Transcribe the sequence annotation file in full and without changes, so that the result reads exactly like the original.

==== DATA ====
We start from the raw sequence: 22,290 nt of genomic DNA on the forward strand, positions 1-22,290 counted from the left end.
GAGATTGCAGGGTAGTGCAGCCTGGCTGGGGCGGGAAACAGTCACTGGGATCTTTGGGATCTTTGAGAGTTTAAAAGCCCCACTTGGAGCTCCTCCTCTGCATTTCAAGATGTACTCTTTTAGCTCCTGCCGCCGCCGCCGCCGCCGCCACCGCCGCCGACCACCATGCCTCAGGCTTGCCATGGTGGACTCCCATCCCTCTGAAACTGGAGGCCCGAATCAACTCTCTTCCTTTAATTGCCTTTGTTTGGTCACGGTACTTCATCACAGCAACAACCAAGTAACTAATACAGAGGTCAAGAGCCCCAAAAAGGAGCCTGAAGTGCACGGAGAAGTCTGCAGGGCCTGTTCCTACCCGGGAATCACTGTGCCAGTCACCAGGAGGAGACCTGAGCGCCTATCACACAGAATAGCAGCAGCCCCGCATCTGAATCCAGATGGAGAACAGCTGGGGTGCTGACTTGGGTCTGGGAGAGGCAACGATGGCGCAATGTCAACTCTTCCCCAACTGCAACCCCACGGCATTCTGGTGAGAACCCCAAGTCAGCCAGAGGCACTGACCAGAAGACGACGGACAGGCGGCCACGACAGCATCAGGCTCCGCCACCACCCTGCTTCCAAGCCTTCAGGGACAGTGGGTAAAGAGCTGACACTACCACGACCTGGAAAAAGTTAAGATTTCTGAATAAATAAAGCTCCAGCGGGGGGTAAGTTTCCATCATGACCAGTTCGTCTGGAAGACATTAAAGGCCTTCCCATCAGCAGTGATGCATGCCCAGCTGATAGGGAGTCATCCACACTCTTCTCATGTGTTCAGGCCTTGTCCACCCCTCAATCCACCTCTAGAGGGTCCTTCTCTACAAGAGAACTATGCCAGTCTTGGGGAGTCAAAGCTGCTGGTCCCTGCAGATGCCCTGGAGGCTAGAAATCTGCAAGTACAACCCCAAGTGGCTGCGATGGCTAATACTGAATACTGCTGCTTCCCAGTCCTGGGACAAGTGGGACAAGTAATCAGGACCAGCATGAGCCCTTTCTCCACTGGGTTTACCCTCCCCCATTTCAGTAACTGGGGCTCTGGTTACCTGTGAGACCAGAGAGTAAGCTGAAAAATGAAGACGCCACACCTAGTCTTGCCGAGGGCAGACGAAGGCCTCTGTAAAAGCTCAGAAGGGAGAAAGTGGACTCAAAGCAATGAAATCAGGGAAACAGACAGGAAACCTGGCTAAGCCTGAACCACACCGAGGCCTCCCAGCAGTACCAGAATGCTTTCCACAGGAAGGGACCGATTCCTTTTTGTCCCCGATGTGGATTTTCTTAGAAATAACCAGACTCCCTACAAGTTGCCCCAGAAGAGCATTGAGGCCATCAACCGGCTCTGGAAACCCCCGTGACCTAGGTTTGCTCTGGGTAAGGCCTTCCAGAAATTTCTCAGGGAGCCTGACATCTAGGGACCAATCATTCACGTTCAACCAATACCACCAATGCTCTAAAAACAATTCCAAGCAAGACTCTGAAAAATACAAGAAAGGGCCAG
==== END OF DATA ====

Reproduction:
We start from the raw sequence: 22,290 nt of genomic DNA on the forward strand, positions 1-22,290 counted from the left end.
GAGATTGCAGGGTAGTGCAGCCTGGCTGGGGCGGGAAACAGTCACTGGGATCTTTGGGATCTTTGAGAGTTTAAAAGCCCCACTTGGAGCTCCTCCTCTGCATTTCAAGATGTACTCTTTTAGCTCCTGCCGCCGCCGCCGCCGCCGCCACCGCCGCCGACCACCATGCCTCAGGCTTGCCATGGTGGACTCCCATCCCTCTGAAACTGGAGGCCCGAATCAACTCTCTTCCTTTAATTGCCTTTGTTTGGTCACGGTACTTCATCACAGCAACAACCAAGTAACTAATACAGAGGTCAAGAGCCCCAAAAAGGAGCCTGAAGTGCACGGAGAAGTCTGCAGGGCCTGTTCCTACCCGGGAATCACTGTGCCAGTCACCAGGAGGAGACCTGAGCGCCTATCACACAGAATAGCAGCAGCCCCGCATCTGAATCCAGATGGAGAACAGCTGGGGTGCTGACTTGGGTCTGGGAGAGGCAACGATGGCGCAATGTCAACTCTTCCCCAACTGCAACCCCACGGCATTCTGGTGAGAACCCCAAGTCAGCCAGAGGCACTGACCAGAAGACGACGGACAGGCGGCCACGACAGCATCAGGCTCCGCCACCACCCTGCTTCCAAGCCTTCAGGGACAGTGGGTAAAGAGCTGACACTACCACGACCTGGAAAAAGTTAAGATTTCTGAATAAATAAAGCTCCAGCGGGGGGTAAGTTTCCATCATGACCAGTTCGTCTGGAAGACATTAAAGGCCTTCCCATCAGCAGTGATGCATGCCCAGCTGATAGGGAGTCATCCACACTCTTCTCATGTGTTCAGGCCTTGTCCACCCCTCAATCCACCTCTAGAGGGTCCTTCTCTACAAGAGAACTATGCCAGTCTTGGGGAGTCAAAGCTGCTGGTCCCTGCAGATGCCCTGGAGGCTAGAAATCTGCAAGTACAACCCCAAGTGGCTGCGATGGCTAATACTGAATACTGCTGCTTCCCAGTCCTGGGACAAGTGGGACAAGTAATCAGGACCAGCATGAGCCCTTTCTCCACTGGGTTTACCCTCCCCCATTTCAGTAACTGGGGCTCTGGTTACCTGTGAGACCAGAGAGTAAGCTGAAAAATGAAGACGCCACACCTAGTCTTGCCGAGGGCAGACGAAGGCCTCTGTAAAAGCTCAGAAGGGAGAAAGTGGACTCAAAGCAATGAAATCAGGGAAACAGACAGGAAACCTGGCTAAGCCTGAACCACACCGAGGCCTCCCAGCAGTACCAGAATGCTTTCCACAGGAAGGGACCGATTCCTTTTTGTCCCCGATGTGGATTTTCTTAGAAATAACCAGACTCCCTACAAGTTGCCCCAGAAGAGCATTGAGGCCATCAACCGGCTCTGGAAACCCCCGTGACCTAGGTTTGCTCTGGGTAAGGCCTTCCAGAAATTTCTCAGGGAGCCTGACATCTAGGGACCAATCATTCACGTTCAACCAATACCACCAATGCTCTAAAAACAATTCCAAGCAAGACTCTGAAAAATACAAGAAAGGGCCAG